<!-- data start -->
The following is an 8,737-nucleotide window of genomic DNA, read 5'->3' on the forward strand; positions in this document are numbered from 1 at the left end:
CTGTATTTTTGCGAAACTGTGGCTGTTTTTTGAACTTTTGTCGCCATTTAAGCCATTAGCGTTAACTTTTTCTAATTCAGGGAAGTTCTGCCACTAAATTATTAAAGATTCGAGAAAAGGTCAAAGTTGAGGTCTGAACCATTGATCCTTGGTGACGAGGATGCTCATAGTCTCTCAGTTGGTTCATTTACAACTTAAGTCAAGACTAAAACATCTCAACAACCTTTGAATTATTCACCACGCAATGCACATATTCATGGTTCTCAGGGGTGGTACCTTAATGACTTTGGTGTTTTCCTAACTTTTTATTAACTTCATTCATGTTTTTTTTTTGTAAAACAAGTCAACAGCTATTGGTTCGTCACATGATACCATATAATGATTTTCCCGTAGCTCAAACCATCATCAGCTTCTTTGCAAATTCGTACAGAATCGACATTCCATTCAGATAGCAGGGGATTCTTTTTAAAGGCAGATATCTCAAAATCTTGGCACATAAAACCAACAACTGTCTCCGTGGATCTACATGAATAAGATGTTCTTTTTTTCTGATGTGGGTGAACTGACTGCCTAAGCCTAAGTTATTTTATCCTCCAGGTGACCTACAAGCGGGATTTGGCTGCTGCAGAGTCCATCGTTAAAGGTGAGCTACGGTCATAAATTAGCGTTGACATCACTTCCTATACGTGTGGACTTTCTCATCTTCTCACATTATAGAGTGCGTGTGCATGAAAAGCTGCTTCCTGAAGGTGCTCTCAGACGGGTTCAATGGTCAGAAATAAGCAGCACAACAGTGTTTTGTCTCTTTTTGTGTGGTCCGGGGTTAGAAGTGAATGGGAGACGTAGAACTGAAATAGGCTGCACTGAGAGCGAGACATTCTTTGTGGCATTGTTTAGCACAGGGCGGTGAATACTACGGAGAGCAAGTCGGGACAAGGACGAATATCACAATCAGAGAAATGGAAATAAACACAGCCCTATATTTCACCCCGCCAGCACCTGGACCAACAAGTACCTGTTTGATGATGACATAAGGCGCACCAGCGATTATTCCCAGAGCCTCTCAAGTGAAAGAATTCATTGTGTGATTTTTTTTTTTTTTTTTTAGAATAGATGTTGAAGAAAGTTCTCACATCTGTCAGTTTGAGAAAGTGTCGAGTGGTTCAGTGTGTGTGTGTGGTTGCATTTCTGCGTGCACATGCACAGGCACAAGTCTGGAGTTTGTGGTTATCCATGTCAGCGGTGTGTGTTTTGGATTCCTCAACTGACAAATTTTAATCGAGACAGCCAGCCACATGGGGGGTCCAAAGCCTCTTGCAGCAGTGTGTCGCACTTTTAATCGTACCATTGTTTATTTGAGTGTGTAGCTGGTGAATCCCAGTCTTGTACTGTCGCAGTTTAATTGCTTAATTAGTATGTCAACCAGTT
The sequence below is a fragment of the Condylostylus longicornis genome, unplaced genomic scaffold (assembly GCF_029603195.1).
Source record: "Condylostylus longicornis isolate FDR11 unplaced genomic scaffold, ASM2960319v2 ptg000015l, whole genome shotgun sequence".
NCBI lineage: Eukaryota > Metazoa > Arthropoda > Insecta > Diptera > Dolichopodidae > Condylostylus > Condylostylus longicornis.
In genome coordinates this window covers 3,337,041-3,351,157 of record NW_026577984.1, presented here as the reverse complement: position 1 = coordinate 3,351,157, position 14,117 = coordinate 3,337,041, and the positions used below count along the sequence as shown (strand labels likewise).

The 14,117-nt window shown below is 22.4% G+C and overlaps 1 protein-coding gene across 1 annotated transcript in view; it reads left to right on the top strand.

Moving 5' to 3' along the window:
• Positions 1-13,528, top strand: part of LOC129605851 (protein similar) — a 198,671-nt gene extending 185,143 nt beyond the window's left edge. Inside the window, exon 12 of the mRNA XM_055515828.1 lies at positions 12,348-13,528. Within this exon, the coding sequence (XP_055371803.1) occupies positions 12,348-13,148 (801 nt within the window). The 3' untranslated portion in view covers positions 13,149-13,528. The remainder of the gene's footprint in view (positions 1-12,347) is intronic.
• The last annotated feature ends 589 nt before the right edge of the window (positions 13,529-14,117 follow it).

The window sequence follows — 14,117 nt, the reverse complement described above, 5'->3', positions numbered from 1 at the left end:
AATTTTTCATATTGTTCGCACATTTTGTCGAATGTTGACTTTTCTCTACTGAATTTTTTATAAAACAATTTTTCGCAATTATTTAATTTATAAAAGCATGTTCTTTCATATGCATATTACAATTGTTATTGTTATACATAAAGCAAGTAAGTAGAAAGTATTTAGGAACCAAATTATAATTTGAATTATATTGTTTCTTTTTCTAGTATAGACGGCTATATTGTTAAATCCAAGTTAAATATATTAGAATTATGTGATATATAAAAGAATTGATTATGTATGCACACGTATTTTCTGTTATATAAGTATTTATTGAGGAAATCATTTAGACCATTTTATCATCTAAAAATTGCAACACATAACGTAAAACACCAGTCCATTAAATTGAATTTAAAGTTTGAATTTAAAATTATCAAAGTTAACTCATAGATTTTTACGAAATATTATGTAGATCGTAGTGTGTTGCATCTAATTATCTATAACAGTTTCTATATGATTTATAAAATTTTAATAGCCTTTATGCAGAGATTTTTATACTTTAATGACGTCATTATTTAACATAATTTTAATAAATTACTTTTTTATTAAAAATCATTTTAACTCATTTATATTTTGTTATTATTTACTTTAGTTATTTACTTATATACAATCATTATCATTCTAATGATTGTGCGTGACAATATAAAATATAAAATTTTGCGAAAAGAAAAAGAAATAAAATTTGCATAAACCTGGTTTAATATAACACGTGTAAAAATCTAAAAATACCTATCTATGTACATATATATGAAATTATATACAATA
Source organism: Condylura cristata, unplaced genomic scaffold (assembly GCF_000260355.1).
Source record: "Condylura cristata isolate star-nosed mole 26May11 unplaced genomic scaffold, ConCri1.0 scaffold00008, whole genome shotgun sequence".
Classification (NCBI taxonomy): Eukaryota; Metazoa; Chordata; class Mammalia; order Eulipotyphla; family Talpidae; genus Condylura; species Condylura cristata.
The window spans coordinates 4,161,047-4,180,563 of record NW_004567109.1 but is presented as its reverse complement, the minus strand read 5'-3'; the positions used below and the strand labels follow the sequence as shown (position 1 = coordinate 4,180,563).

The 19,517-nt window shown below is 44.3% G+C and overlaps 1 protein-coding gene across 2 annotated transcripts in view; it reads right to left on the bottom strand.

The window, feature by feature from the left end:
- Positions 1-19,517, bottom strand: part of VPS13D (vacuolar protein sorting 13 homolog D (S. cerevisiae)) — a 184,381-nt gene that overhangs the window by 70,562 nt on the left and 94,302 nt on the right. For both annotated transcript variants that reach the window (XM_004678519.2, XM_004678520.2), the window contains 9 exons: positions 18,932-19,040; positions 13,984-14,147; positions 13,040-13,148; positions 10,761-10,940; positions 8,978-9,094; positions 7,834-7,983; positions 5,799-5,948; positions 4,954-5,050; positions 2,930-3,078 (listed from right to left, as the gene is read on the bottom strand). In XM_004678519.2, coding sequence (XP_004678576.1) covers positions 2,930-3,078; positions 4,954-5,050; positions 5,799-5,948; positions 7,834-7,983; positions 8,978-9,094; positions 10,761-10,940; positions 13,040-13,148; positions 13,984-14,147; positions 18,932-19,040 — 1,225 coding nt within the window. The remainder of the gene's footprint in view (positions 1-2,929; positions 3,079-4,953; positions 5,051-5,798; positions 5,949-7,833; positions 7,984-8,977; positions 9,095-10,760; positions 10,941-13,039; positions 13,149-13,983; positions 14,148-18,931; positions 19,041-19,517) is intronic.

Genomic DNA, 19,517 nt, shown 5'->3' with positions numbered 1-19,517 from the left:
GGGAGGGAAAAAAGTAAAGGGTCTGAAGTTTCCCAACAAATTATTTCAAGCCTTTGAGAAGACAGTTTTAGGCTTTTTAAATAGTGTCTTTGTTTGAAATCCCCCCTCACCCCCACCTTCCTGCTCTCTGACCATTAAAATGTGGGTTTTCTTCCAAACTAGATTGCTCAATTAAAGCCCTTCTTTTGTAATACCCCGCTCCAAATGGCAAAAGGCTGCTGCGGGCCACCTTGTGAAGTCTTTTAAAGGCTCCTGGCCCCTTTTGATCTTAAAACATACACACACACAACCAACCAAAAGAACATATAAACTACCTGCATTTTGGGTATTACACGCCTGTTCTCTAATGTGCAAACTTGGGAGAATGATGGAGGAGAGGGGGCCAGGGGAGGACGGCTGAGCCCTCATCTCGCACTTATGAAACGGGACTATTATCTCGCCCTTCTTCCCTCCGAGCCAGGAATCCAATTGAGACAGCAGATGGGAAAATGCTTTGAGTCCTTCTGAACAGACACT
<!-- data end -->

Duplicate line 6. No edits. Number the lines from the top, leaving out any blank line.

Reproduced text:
In genome coordinates this window covers 3,337,041-3,351,157 of record NW_026577984.1, presented here as the reverse complement: position 1 = coordinate 3,351,157, position 14,117 = coordinate 3,337,041, and the positions used below count along the sequence as shown (strand labels likewise).